would have a substantial reason to include an injunction against
matricide, as it is the murder of Clytemnestra that brings the Eumenides
down on Orestes' head.

Clifford

[4]-------------------------------------------------------------
From:           David Bishop <
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Date:           Saturday, 14 Jul 2001 15:08:22 -0400
Subject: 12.1761 Re: Hamlet's Clashing Ideals
Comment:        Re: SHK 12.1761 Re: Hamlet's Clashing Ideals

Tony Burton, like Paul Doniger, speaks as if Shakespeare had written
these lines:

But howsomever thou pursuest this act,
Taint not thy mind. Nor let thy soul contrive
Against thy mother aught. Leave her to heaven....

If he had written them, this would be a major crux, because no one would
know what the ghost meant by "Taint not thy mind." Revenge for a killing
demands killing. How would Hamlet then kill Claudius without tainting
his mind? The ghost makes no bones about telling Hamlet to "revenge."
Laertes intends a dramatically parallel revenge, and knows that it
involves casting conscience and grace into the pit and "daring"
damnation. But the ghost does not elaborate, because he's not referring
to Hamlet's revenge on Claudius.  Readers who think he is must therefore
fill in this very large blank on their own.

With a period in place of the comma, it would even sound as if the
tainting and the contriving were parallel: as if the ghost were saying,
don't let your soul contrive anything against Claudius, nor against your
mother.

Fortunately, in the lines as Shakespeare wrote them, the clause that
follows "Taint not thy mind" explains what it means. The ghost wants
Hamlet to kill Claudius, but not to kill Gertrude. There is a certain
contradiction here, since if they're both guilty, why not kill both?
That contradiction is resolved, from the Ghost's point of view, by the
fact that Gertrude is Hamlet's mother, which is why killing her would
taint his mind.

Though I think it would be a little superfluous, one could argue that
"Taint not thy mind" echoes in Hamlet's mind in another connection,
helping to make him aware of the danger, and the contradiction, in
leaving one guilty person to heaven while killing the other. But the
ghost doesn't mean it that way, otherwise Shakespeare would not leave
its meaning to the ghost so unexplained, and the dramatic structure of
the play would be seriously altered.

On the question of revenge and justice, Tony Burton and I may not be
quite as far apart as we appear. I too think Hamlet wants to take
revenge on Claudius, and at the same time achieve justice, and at the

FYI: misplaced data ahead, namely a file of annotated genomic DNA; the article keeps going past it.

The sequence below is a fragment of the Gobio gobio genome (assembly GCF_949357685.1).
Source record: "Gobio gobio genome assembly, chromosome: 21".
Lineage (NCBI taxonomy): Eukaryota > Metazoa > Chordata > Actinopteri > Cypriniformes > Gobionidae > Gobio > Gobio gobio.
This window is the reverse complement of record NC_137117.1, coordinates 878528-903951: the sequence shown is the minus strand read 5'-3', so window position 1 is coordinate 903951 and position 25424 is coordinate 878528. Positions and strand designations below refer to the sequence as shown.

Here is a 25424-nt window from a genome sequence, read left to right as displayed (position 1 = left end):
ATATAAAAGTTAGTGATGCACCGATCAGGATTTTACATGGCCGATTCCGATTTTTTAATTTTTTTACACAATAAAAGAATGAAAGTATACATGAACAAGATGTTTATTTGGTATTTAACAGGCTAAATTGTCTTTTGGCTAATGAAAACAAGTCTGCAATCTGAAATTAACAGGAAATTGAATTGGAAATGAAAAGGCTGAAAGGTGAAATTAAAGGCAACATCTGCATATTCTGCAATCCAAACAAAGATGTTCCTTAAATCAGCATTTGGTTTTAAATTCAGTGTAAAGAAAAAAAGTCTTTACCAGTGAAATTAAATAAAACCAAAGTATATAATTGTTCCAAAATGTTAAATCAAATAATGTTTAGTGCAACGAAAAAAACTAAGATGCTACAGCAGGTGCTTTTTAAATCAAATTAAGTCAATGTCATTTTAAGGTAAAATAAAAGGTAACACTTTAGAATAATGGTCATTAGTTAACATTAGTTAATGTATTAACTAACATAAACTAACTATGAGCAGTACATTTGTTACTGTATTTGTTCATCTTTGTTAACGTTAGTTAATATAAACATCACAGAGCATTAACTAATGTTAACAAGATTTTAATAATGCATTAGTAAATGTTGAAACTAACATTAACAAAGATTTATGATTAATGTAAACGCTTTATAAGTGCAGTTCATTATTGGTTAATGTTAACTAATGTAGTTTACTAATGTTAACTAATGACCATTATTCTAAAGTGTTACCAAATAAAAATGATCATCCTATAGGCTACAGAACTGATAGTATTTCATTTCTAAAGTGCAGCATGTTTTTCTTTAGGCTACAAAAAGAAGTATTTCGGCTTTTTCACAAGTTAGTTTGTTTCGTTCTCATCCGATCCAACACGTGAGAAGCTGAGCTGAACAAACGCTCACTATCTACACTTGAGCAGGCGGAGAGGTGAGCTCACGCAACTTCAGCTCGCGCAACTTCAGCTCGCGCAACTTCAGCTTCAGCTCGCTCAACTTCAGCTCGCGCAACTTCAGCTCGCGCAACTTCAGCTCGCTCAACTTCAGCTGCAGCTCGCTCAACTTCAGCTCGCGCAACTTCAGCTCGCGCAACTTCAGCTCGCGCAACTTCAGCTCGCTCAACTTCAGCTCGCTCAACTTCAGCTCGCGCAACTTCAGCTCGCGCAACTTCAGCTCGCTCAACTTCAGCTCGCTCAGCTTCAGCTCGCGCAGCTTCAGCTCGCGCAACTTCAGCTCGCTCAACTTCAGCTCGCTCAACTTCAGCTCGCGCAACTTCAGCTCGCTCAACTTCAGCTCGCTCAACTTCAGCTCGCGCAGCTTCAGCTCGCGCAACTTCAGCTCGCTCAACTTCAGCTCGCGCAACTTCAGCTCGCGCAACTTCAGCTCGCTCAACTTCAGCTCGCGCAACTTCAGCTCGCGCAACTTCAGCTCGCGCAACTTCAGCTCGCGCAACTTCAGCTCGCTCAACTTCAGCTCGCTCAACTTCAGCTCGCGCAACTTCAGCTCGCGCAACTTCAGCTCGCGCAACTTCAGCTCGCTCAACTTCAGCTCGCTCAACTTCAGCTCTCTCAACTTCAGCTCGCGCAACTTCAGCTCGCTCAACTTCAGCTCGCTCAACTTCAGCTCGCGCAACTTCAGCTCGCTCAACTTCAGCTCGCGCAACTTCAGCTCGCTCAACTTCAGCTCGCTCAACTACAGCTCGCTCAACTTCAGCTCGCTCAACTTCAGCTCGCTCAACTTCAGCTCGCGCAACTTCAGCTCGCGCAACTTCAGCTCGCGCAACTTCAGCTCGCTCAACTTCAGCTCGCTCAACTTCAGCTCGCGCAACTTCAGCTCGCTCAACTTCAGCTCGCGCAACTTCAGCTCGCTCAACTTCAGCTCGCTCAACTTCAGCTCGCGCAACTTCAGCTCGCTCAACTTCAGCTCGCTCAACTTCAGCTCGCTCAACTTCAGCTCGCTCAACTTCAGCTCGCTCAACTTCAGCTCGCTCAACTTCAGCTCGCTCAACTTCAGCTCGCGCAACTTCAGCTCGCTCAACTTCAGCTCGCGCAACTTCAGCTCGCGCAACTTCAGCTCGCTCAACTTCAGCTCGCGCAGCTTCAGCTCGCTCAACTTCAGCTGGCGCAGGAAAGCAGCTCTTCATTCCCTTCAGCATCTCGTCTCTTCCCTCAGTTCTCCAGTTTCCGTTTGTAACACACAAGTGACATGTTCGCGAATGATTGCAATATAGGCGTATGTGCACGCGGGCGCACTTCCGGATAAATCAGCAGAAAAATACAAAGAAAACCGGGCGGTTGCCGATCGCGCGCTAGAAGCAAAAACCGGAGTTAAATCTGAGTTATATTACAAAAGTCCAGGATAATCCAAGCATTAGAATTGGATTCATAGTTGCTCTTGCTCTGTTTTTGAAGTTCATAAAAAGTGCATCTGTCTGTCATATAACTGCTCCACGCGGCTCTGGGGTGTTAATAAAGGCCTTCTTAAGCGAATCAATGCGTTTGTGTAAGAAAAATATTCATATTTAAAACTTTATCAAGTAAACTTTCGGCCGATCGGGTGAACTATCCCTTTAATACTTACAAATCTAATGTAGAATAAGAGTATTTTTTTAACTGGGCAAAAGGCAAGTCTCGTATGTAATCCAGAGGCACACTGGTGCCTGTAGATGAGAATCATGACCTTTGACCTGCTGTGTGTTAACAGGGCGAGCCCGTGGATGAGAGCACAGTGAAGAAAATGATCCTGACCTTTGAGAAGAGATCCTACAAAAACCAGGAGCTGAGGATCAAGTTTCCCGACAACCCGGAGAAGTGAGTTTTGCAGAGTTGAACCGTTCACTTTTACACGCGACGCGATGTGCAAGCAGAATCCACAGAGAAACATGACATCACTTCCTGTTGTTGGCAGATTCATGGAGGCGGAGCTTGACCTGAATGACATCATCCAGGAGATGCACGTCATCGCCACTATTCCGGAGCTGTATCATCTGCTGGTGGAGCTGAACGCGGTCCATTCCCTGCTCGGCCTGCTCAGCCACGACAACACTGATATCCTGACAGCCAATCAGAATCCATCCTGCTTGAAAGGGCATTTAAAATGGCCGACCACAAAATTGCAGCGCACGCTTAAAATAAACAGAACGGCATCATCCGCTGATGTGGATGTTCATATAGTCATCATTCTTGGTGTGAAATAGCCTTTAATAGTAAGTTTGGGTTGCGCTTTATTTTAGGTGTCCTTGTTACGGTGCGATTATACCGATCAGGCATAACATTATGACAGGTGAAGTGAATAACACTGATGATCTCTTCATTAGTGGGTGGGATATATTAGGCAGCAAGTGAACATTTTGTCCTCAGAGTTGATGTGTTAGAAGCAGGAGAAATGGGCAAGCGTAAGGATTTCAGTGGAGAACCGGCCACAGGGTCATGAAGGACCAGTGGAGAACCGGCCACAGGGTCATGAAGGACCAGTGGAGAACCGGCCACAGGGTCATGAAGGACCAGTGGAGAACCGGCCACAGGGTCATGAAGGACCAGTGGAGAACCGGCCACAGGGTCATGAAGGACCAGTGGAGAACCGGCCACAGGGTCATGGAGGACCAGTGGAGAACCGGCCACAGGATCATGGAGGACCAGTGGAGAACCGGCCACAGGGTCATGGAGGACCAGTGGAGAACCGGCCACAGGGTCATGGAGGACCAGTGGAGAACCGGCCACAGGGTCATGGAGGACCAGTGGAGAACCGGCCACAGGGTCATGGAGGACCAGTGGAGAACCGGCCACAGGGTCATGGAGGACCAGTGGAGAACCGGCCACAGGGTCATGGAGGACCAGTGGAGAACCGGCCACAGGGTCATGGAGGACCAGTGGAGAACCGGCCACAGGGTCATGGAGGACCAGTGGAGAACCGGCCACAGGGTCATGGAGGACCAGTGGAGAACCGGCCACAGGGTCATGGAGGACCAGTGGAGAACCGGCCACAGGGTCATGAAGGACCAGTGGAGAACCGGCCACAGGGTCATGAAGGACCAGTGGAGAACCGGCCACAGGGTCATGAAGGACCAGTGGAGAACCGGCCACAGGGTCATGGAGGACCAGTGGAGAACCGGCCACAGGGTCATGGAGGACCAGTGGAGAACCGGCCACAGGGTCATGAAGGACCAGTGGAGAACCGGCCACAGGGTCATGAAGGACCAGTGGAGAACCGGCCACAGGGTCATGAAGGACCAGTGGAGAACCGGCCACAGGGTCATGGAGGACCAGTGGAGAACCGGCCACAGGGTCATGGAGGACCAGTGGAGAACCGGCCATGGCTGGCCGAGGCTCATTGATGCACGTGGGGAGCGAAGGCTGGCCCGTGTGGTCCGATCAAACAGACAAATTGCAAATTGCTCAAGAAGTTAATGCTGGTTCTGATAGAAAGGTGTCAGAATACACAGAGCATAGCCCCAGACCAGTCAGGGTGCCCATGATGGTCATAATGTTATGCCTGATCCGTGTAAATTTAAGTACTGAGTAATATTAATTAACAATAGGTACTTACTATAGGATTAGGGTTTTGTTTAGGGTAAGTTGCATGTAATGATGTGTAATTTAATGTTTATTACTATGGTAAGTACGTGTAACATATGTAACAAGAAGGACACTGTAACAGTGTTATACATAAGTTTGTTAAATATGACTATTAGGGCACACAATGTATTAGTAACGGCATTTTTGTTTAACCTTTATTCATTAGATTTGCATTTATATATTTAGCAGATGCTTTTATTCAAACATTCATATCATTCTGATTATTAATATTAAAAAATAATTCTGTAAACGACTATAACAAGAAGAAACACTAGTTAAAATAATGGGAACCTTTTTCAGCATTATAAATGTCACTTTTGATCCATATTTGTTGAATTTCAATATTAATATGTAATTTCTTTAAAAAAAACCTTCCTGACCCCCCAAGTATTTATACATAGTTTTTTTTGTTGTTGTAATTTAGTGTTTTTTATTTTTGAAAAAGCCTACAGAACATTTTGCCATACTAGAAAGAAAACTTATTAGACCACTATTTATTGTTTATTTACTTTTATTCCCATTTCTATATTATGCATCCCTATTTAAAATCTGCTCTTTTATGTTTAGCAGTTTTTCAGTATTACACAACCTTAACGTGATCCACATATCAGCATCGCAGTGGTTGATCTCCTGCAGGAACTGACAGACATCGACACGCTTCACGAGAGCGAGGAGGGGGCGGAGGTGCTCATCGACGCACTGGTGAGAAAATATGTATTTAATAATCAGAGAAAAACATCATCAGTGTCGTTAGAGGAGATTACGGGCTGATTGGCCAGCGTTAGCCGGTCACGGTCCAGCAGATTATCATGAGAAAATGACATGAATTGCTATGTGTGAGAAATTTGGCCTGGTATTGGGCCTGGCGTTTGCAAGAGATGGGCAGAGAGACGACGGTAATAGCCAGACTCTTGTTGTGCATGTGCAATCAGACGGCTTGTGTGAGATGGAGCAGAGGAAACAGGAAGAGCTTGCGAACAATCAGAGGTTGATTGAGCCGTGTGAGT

same time avoid tainting his mind, or being damned. The difference is
that I see these complex and contradictory desires coming from Hamlet
and not from the ghost.  The ghost, as I read it, represents one pole of
Hamlet's mind: he simply wants Hamlet to take revenge by killing
Claudius. The ghost stands for revenge (on Claudius), while Hamlet
discovers, when he calms down, that revenge will taint his mind--among
other bad effects.

One reason it will taint his mind is the difference between revenge and
justice. Though they overlap, and particular people, or characters, may
at times confuse them, Shakespeare was clearly aware of a distinction
between these concepts, as we are. Revenge is generally an act
undertaken by a party directly aggrieved. Justice involves a moderation
of the impulse to revenge, and a shift, in responding to a crime, from
the private to the public realm.  Justice demands a punishment that fits
the crime, administered, ideally, by an objective officer of the law,
after a public trial which has, with clear and objective evidence,
determined the guilt of the accused.

Hamlet, who could not doubt the ghost at first any more than the
audience could, must feel some kind of guilt for acting as if the
ghost's story needs any confirmation at all. Yet he tries to confirm it,
and finally ends up with clear and objective evidence of a crime: the
crime of murdering Hamlet himself. One might even argue (as I do in my
book, at clashingideals.com) that Hamlet symbolically transforms himself
from a mere private revenger into a king, "Hamlet the Dane", when he
uses his father's signet to seal the fate of Rosencrantz and
Guildenstern. His killing of Claudius then fulfills, in a way, the
requirement of justice that it be carried out by an officer of the law.

One way Claudius, on the other hand, proves himself a bad king is with
the line "Revenge should have no bounds." Kings are not supposed to
support private, and secret, revenge. They are supposed to put bounds on
revenge, and transform it into justice.

I have never noticed "Prospero's famous argument for patience as the
best kind of vengeance." Perhaps Tony will point it out to me.

Best wishes,
David Bishop

[5]-------------------------------------------------------------
From:           Paul E. Doniger <
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Date:           Sunday, 15 Jul 2001 00:15:57 -0400
Subject: Re: Hamlet's Clashing Ideals
Comment:        SHK 12.1735 Re: Hamlet's Clashing Ideals

Larry Weiss wrote:
>From Paul Doniger:
>
> > ALSO -- Larry Weiss wrote:
> >
> > >I have always thought that the opposing ideas are the nouns ("mind" and
> > >"soul") not the verbs ("taint" and "contrive"),
> >
> > Yes, that is true, too. As an actor, however, I was always trained to
> > focus on verbs. Could the Ghost mean both?
>
> Possibly, but the accents are more heavily on the nouns.

I must disagree regarding the stress. The final stress of the line is on
the last syllable of 'contrive', which is also the final word of the
line, often a position of importance in Shakespeare.

Paul E. Doniger